Edge of the Frame

We often capture strangers in photos we take in public. Open your photo library, and stop at the first picture that features a person you don’t know. Now tell the story of that person.

Just two more hours of this. God, people, there are like five more ice cream stands a foot from here, why are you all coming to me?

“Have a nice day,” she said through her practiced smile as she plopped the dripping ice cream cone into the little boy’s hand. He sped away with that cone like his life depended on it, but Melissa just prayed he wouldn’t drop that ice cream. It would probably fly backwards and splatter on his shirt before he even stopped running. There was a large crowd that day because of the weather, and everyone was bumping into each other this way and that. The significant portion of the teenage population, who were either drunk or stoned, were not helping the situation.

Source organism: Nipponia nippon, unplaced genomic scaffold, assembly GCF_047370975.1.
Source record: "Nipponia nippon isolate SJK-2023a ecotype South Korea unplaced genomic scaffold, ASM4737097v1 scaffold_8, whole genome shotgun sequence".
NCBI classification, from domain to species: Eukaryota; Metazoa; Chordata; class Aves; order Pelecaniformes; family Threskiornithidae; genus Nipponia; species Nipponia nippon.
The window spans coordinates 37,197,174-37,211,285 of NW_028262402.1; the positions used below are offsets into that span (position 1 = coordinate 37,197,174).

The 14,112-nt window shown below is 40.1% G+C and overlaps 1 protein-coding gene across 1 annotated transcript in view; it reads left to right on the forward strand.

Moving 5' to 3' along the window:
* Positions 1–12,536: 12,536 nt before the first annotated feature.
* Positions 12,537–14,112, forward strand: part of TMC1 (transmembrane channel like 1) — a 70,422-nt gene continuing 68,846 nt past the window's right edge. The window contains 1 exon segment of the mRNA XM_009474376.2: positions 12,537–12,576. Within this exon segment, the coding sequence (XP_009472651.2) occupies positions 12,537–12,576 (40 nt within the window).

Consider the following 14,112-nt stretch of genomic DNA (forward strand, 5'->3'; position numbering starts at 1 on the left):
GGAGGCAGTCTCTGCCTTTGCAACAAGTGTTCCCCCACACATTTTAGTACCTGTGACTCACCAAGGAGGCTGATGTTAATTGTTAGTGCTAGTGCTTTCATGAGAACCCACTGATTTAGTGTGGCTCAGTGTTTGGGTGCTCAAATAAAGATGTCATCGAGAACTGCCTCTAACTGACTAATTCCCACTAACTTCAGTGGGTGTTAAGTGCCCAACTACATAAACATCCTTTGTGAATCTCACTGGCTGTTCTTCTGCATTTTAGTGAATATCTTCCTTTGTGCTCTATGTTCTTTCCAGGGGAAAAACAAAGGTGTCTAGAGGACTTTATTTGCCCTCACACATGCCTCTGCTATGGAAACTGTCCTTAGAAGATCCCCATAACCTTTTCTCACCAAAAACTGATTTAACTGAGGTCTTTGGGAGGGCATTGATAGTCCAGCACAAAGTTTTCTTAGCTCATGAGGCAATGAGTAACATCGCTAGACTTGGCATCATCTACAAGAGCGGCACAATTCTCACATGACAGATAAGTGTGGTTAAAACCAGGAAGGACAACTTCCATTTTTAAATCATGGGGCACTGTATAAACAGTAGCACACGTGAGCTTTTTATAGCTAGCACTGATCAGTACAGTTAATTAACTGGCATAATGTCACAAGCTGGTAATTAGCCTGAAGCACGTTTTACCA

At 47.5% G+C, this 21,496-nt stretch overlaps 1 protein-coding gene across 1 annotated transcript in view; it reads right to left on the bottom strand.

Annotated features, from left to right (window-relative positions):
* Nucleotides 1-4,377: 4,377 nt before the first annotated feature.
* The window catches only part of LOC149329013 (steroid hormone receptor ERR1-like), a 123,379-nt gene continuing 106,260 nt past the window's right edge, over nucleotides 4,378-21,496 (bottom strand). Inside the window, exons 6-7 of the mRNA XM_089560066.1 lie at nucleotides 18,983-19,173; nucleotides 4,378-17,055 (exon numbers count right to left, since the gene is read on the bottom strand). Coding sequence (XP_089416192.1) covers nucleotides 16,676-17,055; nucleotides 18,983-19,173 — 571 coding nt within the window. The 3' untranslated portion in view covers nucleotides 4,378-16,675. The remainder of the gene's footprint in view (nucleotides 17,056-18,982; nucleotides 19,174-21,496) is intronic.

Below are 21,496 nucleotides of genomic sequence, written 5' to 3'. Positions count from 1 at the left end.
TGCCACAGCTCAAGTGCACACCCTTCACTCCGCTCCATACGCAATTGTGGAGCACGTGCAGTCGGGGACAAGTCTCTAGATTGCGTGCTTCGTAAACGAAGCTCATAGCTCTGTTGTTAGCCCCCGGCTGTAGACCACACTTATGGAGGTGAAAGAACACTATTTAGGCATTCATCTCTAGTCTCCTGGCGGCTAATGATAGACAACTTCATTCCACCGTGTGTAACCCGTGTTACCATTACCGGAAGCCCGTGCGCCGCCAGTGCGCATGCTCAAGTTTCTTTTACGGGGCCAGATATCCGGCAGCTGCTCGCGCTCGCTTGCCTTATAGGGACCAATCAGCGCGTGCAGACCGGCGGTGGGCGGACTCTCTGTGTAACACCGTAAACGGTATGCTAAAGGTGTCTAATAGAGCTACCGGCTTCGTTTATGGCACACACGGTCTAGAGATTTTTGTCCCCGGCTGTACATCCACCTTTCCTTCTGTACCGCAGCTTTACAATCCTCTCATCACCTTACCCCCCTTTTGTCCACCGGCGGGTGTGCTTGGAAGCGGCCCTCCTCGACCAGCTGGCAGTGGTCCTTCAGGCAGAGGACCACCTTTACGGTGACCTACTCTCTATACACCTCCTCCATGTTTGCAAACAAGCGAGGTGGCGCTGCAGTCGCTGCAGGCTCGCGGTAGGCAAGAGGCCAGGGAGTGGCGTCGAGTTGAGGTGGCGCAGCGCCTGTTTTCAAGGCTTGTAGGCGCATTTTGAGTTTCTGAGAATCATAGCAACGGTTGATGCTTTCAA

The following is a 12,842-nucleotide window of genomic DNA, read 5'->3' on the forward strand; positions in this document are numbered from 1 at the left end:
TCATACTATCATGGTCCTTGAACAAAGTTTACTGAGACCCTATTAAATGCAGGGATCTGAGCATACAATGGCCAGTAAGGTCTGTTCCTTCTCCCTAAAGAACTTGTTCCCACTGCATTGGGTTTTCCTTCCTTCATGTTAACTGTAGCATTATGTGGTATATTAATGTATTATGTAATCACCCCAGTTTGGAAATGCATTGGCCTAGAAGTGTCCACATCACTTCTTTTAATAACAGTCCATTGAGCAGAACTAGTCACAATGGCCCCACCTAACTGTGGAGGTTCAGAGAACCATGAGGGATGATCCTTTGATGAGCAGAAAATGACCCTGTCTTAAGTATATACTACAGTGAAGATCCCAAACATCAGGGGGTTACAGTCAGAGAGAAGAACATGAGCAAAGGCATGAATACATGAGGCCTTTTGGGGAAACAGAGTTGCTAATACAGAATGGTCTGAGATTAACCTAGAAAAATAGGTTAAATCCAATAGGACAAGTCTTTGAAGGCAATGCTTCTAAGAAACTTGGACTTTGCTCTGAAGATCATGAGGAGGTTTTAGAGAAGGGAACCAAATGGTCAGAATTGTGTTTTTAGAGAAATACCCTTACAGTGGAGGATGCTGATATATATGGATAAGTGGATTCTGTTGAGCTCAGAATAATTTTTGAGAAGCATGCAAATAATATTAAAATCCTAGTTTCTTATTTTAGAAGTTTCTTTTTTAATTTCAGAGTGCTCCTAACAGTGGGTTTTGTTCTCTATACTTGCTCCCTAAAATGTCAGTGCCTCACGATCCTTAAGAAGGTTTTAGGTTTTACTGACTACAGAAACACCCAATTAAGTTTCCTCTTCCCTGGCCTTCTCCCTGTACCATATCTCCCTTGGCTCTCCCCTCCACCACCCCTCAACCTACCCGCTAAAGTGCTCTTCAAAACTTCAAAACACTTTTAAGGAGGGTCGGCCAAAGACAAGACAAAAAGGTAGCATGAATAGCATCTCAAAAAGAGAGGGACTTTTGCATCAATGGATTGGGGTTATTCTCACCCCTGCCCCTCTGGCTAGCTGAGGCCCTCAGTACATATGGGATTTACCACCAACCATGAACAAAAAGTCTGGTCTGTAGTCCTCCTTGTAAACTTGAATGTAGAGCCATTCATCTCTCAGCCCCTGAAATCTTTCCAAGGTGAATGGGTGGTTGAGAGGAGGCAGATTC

This was the worst timing for the Maryville Festival ever.  Continue reading

Odd Trio Redux

Time for another Odd Trio prompt: write a post about any topic you want, in whatever form or genre, but make sure it features a slice of cake, a pair of flip-flops, and someone old and wise.

A lot of great things happened the day I turned eight. It was a time when I worried less about boys and school, and more about making Mom and Dad laugh and carrying the basket of eggs carefully enough to leave each one without a crack. Not once did I ever actually make it to the house without gooey yolk dripping out of the basket, but I tried nonetheless.